Depending on who’s asked, Space Jam: A New Legacy is either a harmless reboot or a desecration of the concept of cinema. For people of a certain age, the original film, which currently holds a 44% on Rotten Tomatoes, may not be Citizen Kane. However, it includes the face of our childhoods facing off against our favorite cartoons in a glorified shoe commercial that still scratches that nostalgic itch. As such, the new film comes with the startling realization that the eight-year-olds who saw the first movie are now the parents, uncles, aunts, and older viewers of a property they stake ownership in.
Space Jam has never been high-brow entertainment. Anyone who watched 2020’s The Last Dance knows that the Michael Jordan in McDonald’s and Nike commercials was, in many ways, as fictional as his cartoon co-stars in his only movie role. The Michael Jordan of Space Jam is a humble retiree who spends time with his family in a quaint suburban home where neighbors are just a honk away and, despite an onslaught of disingenuous praise, wants to be one of the guys. It’s not a great movie, but it was perfect children’s entertainment from an era in which Disney didn’t have a monopoly on family entertainment.
A New Legacy isn’t much different. LeBron James was destined to take the reigns as soon as he entered the NBA. Despite getting drafted over 18 years ago, he’s the rare superstar athlete with a brand that rivals Jordan’s. Never shy about how His Royal Airness inspired him as a player, businessman, and media personality, James is a household name to those who watch the game religiously and have never seen it alike. If Space Jam 2 wasn’t in the works, his genuinely hilarious turn in Trainwreck made a bigger role seem more an inevitability than idle speculation.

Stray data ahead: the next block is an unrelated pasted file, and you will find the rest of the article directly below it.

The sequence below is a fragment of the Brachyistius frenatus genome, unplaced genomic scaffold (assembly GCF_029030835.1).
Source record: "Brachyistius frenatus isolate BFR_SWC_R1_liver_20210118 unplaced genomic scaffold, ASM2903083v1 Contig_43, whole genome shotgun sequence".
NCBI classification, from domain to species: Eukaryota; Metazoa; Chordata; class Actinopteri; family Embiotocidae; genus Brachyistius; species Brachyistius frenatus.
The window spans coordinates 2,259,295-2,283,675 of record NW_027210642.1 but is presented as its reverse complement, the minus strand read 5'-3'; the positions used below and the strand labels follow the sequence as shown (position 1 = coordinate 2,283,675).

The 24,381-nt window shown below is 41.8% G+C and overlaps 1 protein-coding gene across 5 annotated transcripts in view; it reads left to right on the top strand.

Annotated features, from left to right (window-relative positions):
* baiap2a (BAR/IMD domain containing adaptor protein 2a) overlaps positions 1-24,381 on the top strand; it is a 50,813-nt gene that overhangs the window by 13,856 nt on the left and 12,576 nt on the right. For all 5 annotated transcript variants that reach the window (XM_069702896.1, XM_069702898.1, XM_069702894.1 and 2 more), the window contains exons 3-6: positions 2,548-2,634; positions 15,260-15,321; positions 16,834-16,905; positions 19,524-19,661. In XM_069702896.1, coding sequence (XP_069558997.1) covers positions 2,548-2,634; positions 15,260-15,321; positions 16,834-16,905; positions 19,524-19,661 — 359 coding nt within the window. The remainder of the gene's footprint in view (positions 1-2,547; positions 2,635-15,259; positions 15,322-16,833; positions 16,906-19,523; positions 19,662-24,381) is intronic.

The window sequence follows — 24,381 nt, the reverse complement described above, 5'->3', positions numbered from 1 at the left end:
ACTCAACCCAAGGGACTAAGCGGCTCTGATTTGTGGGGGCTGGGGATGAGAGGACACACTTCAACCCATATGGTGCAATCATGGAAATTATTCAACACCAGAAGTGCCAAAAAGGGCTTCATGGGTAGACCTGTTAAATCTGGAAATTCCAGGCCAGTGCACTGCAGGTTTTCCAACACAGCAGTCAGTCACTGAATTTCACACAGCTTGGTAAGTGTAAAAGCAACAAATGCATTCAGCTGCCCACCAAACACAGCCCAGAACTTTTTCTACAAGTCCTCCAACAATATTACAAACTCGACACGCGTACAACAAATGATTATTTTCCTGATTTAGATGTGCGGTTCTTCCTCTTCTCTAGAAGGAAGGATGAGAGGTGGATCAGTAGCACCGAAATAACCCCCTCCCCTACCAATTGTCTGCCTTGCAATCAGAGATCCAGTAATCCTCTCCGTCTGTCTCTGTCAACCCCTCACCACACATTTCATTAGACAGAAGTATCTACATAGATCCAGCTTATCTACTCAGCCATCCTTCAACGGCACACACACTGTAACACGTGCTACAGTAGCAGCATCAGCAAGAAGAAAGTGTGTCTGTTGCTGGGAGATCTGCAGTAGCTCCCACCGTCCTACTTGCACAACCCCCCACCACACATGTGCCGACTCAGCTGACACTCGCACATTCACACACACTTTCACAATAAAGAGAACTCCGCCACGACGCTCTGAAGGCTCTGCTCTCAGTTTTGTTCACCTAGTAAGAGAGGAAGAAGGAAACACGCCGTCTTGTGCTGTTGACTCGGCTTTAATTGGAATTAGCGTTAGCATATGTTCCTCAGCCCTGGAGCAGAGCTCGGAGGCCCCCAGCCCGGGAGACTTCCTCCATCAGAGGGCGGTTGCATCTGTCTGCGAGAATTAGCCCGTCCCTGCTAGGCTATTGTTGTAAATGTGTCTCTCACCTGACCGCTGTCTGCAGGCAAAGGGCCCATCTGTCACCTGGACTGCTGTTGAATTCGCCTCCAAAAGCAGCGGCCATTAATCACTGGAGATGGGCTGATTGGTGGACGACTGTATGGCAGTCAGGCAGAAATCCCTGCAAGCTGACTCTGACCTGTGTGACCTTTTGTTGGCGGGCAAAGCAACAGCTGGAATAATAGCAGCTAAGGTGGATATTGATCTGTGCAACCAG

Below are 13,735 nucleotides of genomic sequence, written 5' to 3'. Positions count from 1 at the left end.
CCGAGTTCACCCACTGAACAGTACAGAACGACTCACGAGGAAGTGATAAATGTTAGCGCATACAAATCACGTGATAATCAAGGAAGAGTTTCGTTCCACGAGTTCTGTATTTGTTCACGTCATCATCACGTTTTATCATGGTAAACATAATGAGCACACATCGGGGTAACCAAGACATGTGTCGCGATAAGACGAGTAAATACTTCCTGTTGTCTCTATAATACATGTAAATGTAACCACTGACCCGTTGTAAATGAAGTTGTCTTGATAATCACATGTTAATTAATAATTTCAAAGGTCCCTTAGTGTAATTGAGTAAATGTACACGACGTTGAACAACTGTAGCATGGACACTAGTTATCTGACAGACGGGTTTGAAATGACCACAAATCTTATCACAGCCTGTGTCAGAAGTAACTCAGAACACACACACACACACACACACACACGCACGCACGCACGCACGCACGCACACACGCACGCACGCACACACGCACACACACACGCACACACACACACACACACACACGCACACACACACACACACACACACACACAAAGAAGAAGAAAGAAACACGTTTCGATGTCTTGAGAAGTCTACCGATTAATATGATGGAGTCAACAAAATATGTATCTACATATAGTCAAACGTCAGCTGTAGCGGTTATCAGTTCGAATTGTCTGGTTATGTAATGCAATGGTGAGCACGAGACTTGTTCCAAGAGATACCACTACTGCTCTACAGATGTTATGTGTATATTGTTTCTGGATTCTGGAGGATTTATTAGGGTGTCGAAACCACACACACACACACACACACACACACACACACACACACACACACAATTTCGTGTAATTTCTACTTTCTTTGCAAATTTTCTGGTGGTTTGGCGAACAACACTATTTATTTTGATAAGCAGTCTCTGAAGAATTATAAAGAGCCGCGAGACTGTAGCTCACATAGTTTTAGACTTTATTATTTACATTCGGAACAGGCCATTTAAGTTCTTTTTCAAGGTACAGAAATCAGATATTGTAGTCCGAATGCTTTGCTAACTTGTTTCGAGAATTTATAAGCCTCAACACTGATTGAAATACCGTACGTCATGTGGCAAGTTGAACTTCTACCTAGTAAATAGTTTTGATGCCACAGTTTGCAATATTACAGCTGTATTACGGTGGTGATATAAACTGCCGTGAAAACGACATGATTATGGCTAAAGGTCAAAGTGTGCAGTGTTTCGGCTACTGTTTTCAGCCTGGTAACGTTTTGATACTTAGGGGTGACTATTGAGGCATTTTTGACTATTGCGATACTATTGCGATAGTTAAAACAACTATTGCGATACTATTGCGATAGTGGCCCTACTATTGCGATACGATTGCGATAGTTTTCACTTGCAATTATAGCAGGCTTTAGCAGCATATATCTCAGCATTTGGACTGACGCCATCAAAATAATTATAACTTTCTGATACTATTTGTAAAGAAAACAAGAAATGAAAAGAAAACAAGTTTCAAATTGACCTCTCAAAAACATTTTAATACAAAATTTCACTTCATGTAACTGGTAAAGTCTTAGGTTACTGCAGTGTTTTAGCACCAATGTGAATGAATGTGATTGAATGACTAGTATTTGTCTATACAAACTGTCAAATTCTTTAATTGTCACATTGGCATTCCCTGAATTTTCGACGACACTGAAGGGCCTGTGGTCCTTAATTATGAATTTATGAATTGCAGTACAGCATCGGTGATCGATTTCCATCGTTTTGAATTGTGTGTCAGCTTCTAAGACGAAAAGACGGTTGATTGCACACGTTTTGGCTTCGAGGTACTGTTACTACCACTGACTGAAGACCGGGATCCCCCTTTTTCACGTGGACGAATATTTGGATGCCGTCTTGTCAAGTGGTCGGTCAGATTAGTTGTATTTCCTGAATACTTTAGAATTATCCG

Michael Jordan and LeBron James have something bigger than Steph Curry, Shaquille O’Neal, or even Kobe Bryant built. It’s not merely a case of an athlete spreading his wings into other territories. It’s a case of one successfully building himself an empire comparable to his dominance on the court. LeBron may have more detractors thanks to social media giving everyone an opinion on everything. Still, he’s been the face of the NBA for nearly two decades and, while most athletes are long retired 18 years after their draft, he’s still one of the best players in the world. He’s also one of the most candid, speaking openly about his struggles, faults, and path to greatness. Add to that the fact that LeBron has been acting in cinematic commercials since he was fresh out of high school, and he’s more than prepared for the job.
All of this is on full display in Space Jam. It starts with a flashback similar to the original, but save for the predictable conceit of an NBA star playing basketball with Looney Tunes in a game whose stakes make no sense whatsoever. It’s a version built in his image for a 21st-century audience in the same way that the original used Jordan’s media persona to certify his place with a young audience near the twilight of his dominance.